Turkey’s 2021 budget to include substantial increase in defense, security spending

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The Turkish government budget for 2021, which has been submitted to parliament for approval, includes a huge increase in security-related spending and amounts in total to 138 billion lira ($17.3 billion).

Turkey’s Justice and Development Party (AKP) government has proposed a 15.7 percent budget increase in Turkey’s defense and security spending over the previous year’s figure of 119.2 billion lira ($14.9 billion).

The 2021 budget figures for the relevant public institutions and the increase in comparison to 2020 numbers are as follows:

  • Ministry of Defense: 61.5 billion lira  ($7.7 billion) (14.2%)
  • Security General Directorate: 44.6 billion lira ($5.6 billion) (14.3%)
  • Gendarmerie General Command: 27.7 billion lira ($3.5 billion) (20.5%)
  • National Intelligence Organization (MİT): 2.6 billion lira ($326 million) (20.5%)
  • Coast Guard Command: 1.5 billion lira ($188 million) (30.3%)
  • Presidency of the Defense Industry (SSB): 120.1 million lira ($15 million) (19.1%)
  • National Security Council Secretariat General: 38.1 million lira ($4.8 million)

With its 2021 budget, the Ministry of Defense took the lead in budget size among nine other ministries, including the Ministry of Justice and the Ministry of Environment and Urbanization.

The figures do not include the discretionary funds at the disposal of President Recep Tayyip Erdoğan. The funds are allocated to the presidency to be used without approval from parliament or any other state institution. The 2021 budget for the fund is 14.1 billion lira.

Turkey’s military spending in 2018 increased to $19 billion of its central budget, a 24 percent increase and the highest annual percentage increase among the world’s top 15 military spenders, according to a report by the Stockholm International Peace Research Institute (SIPRI), an independent international institute established in 1966 and dedicated to research into conflict, armaments, arms control and disarmament.

With the excessive defense and security spending, Turkey’s current account deficit is expected to widen. In September the Turkish lira hit a series of record lows against the US dollar, trading at one point at an all-time low of 7.8 to the dollar.

Defense expenditure increased following failed coup

According to critics, a coup attempt in July 2016 played a significant role in the increase of security-related expenditures in the country. Since then, the AKP has been conducting scores of domestic security operations against dissent on a daily basis, targeting mainly Kurds and alleged followers of Fethullah Gülen, a self-exiled Turkish cleric living in the US who is held responsible by the Erdoğan administration for the abortive putsch.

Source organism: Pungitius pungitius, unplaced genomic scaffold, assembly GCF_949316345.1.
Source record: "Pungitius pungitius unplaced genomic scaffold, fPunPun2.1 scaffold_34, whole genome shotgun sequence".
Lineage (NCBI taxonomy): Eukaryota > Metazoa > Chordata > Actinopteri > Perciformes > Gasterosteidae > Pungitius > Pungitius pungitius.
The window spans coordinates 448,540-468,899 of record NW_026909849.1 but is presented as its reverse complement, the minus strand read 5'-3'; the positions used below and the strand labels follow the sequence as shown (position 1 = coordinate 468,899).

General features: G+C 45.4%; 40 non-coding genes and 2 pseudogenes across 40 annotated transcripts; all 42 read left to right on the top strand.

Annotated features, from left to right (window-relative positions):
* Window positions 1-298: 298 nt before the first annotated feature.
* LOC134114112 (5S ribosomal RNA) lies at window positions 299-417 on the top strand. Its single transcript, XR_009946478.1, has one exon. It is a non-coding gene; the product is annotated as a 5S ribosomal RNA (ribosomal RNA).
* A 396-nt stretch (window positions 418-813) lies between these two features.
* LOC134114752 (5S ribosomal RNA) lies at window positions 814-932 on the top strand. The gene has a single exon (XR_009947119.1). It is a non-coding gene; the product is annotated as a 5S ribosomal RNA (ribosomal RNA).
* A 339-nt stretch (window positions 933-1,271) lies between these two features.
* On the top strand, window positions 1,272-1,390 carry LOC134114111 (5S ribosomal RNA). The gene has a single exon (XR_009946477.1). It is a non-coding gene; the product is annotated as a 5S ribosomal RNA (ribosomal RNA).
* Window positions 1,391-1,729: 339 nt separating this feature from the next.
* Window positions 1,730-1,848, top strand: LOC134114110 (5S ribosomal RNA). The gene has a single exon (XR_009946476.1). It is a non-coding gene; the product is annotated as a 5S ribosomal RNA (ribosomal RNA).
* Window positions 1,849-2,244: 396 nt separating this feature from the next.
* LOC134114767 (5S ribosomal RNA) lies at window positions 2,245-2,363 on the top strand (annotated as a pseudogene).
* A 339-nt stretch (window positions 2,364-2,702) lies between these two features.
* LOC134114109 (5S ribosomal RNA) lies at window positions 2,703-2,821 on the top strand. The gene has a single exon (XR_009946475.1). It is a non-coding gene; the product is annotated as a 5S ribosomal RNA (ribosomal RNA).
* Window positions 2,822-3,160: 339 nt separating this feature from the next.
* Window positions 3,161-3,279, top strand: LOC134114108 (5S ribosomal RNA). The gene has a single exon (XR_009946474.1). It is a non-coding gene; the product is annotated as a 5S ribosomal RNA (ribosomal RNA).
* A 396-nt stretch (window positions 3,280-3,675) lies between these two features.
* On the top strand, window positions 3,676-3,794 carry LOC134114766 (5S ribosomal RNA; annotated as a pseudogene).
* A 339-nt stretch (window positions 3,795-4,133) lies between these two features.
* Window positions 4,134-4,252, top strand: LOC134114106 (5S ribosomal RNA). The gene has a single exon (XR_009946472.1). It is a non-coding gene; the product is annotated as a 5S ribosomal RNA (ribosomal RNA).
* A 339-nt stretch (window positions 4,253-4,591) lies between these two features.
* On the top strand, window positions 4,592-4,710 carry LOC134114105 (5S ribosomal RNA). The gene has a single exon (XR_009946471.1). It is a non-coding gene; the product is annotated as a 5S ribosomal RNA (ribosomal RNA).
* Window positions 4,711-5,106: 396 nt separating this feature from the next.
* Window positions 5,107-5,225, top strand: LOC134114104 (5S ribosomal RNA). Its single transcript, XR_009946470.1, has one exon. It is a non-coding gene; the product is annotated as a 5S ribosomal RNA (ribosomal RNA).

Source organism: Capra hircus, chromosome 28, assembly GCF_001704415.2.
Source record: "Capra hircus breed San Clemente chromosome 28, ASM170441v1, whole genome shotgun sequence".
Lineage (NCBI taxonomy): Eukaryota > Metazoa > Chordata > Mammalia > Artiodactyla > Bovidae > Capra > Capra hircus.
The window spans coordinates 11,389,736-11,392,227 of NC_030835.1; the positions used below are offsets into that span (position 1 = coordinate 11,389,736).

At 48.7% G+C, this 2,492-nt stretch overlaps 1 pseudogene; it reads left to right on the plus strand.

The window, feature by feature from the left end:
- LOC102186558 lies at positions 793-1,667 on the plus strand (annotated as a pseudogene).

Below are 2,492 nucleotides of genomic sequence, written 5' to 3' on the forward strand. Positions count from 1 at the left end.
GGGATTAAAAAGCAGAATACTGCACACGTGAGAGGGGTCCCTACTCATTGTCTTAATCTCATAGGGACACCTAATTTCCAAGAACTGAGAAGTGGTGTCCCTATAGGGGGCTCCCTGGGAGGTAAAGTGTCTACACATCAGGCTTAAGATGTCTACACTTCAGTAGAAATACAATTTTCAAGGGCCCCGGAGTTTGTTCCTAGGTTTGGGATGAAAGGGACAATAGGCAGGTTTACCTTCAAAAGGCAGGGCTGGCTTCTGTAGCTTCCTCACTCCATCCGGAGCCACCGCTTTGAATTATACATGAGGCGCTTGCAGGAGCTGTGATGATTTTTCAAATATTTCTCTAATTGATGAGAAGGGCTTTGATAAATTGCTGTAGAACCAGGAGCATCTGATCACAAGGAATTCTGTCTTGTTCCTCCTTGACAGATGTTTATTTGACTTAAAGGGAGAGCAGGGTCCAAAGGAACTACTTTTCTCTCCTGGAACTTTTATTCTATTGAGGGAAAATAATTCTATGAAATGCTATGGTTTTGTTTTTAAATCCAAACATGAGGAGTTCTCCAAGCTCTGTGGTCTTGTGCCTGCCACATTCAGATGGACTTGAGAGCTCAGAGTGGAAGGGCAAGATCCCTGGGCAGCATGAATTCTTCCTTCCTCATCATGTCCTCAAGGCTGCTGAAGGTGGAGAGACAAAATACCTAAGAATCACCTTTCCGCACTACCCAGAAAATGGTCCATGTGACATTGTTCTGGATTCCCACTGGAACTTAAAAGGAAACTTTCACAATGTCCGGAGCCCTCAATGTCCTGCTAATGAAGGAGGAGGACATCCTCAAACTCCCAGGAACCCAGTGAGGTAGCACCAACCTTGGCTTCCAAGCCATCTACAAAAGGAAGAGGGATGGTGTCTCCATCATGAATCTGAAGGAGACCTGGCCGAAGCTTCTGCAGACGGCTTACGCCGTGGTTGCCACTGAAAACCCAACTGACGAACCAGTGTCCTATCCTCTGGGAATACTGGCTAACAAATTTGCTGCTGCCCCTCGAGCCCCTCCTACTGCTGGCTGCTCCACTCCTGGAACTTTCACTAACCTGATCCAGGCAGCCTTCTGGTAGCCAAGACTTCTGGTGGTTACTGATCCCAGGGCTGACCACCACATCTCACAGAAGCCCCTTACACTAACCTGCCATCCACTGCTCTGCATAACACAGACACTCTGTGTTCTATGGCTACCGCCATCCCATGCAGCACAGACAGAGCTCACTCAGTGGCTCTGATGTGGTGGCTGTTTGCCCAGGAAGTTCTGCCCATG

Around half a million people were detained and prosecuted in the aftermath, including soldiers, police, doctors and academics. According to some, a large number of military members dismissed and jailed in the aftermath of the coup were critical of Erdoğan’s domestic and foreign policies.

Following the coup attempt, Turkey also increased its cross-border operations, with the first one in Syria in August 2016. Critics say the increased budget for defense and security is a result of ongoing controversial military incursions and interventions in regions such as Nagorno-Karabakh, Libya, Syria and Qatar.

The international community, including NATO, has repeatedly criticized Turkey, the second-largest NATO ally in terms of military size, for its involvement in international conflicts and military deals conducted with Russia. Thus, it has faced sanctions from Western countries, including the US and Canada.

Earlier in October, Canada decided to suspend export permits for drone technology to Turkey since it has been using its drones in the recent Azerbaijani-Armenian conflict over Nagorno-Karabakh.

Foreign defense-related technologies are so crucial for Turkey that a much equipment, including Baykar drones built by Erdoğan’s son-in-law Selçuk Bayraktar, cannot operate without them, a situation making the country import dependent.

However, SSB Chairman İsmail Demir said in response to the recent Canadian move that Turkey would soon start to mass produce high-tech systems for the Baykar TB-2 drone.

Erdoğan controls defense-related decisions

Following the coup attempt, Erdoğan also took another important step by consolidating arms manufacturers and government procurement agencies under his control.

With a decree-law issued during a state of emergency in 2017, Erdoğan took the multi-billion dollar industrial-military complex, the Foundation for Strengthening the Turkish Armed Forces (TSKGV) run by various government agencies, under his direct control.

Moreover, the SSB, responsible for the procurement of most Turkish weaponry and currently running more than 460 programs valued at $35 billion, is directly controlled by Erdoğan.

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